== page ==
[knowledgelab] Bicycle Politics-Call for contributions

Aurora Trujillo aurora_trujillo at yahoo.es
Thu Apr 1 08:54:04 UTC 2010

Please, distribute widely..

Bicycle Politics

Symposium and workshop

Thursday 16th – Friday 17th September 2010

Centre for Mobilities Research, Lancaster University, Lancaster, UK

The major role and relevance of bicycles and cycling to future life seems
increasingly unquestionable. On the ground, projects across the world are
committed to promoting cycling and/or cycling-oriented subcultures. In
both theory and practice, there’s a real energy and vitality to think
about cycling differently, to carve out alternative possibilities around
the bicycle.

But if cycling is enjoying a renaissance, it is also under fire. Whilst
almost everywhere people are pushing for cycling, it also seems that
almost everywhere cycling is deeply problematic – contentious, oppressed,
discriminated against.

Bicycles, cycling and cyclists seem to invoke love and hate in equal
measure …

Bicycle Politics, a two day event hosted by the Centre for Mobilities
Research (CeMoRe) at Lancaster University, UK, aims to explore bicycles
and cycling politically. By thinking creatively and critically, its
political project is to help push bicycles and cycling further into the
hearts of our cities and societies, to improve the possibilities for
cycling to re-make our world, to assist cycling’s obvious potential to
contribute to alternative, sustainable mobility futures.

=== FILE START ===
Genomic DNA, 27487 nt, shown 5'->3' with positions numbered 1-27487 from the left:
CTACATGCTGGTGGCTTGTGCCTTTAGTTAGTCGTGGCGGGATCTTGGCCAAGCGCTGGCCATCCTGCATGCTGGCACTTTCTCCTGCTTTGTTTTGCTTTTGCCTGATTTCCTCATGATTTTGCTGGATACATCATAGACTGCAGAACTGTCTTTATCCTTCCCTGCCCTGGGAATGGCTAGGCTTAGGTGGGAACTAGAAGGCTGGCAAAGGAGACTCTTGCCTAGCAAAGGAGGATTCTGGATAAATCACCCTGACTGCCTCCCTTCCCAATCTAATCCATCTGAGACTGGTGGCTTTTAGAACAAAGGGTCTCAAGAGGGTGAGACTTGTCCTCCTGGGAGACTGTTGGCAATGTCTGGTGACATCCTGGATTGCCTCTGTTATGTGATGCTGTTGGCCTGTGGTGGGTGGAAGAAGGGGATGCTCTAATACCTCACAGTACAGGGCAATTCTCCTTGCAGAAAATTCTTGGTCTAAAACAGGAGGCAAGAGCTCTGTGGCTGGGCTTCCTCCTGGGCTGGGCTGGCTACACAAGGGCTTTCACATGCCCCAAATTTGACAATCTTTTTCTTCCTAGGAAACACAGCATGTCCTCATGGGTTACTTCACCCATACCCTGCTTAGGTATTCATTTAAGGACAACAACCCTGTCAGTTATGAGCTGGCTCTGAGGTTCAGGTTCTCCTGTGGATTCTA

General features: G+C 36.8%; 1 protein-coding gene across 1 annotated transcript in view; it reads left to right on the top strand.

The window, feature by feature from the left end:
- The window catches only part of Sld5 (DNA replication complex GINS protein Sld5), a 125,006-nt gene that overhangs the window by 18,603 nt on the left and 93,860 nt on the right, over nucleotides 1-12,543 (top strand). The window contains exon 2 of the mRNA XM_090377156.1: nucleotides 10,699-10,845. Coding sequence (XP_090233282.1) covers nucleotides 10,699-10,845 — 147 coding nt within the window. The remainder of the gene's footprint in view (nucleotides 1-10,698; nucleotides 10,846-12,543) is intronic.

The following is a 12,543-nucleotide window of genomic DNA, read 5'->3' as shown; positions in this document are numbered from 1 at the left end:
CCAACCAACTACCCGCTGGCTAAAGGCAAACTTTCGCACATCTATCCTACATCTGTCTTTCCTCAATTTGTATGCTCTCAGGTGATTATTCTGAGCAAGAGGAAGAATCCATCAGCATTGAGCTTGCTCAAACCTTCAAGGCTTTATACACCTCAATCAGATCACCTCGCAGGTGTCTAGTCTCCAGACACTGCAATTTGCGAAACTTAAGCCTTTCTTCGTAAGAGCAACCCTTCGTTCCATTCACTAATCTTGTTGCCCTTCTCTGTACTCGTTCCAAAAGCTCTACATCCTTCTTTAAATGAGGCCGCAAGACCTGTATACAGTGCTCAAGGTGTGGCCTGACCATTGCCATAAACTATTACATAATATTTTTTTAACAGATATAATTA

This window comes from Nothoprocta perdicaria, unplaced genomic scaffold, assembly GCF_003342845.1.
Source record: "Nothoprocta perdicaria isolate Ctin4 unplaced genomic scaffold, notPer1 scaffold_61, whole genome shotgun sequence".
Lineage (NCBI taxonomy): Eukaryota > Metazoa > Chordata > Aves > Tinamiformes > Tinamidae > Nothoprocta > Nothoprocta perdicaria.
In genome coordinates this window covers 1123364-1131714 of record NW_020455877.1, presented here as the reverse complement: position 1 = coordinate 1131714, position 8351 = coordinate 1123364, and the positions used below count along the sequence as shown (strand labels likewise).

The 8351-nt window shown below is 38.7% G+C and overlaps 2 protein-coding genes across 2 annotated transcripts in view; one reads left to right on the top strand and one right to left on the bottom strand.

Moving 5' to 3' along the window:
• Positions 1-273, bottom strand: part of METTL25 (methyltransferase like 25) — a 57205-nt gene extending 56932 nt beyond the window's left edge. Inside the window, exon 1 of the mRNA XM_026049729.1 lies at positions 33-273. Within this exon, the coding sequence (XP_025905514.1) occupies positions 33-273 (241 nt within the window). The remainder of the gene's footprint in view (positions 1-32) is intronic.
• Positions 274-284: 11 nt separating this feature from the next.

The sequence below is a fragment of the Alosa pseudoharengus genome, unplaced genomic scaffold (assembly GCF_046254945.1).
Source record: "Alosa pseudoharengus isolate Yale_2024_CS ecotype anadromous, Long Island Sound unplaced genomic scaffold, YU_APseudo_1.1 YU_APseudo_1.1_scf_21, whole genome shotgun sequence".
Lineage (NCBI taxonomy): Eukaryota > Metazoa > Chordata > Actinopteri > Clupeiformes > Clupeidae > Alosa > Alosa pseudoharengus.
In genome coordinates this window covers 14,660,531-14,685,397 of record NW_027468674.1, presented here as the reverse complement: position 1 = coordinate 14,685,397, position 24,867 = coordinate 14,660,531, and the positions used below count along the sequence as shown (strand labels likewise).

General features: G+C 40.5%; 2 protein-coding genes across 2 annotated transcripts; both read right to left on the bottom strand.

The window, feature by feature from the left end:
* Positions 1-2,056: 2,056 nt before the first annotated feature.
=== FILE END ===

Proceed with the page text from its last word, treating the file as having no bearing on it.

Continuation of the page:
To this end, we are calling for critical explorations of the political,
social, cultural and economic barriers to current and future cycling, as
well as for critical investigations of the ways in which bicycles, cycling
and cyclists are currently framed.

We welcome all proposals for papers which contributions fit under the
broad heading of Bicycle Politics. Such contributions might examine:

Cycling and political economies and ideologies
The politics of cycling ‘promotion’
Critiques of cycling
Cycling and discriminations
Cycling and inequalities
Cycling, social control, freedom and deviance
Cycling, space and the politics of space
Cycling, social movements and social change
Cycling and identity
Cycling and the politics of representation
Feminist perspectives on cycling
Cycling and the law

The precise structure of the event will be decided later. But we
anticipate the first day comprising paper presentations, with the second
day given over to deeper explorations of the papers and ideas presented
the previous day. Our intention is for an edited collection, Bicycle
Politics, to emerge out of the event.

If you wish to present a paper, please send title and abstract, by
Wednesday 5th May 2010, to both:

Dave Horton – d.r.horton at lancaster.ac.uk and Aurora Trujillo –
a.trujilloperaire at reading.ac.uk

We aim for the symposium and workshop to be free and open to all. However,
spaces could be limited. So if you would like to participate, but do not
plan to present a paper, please email us to reserve a place.

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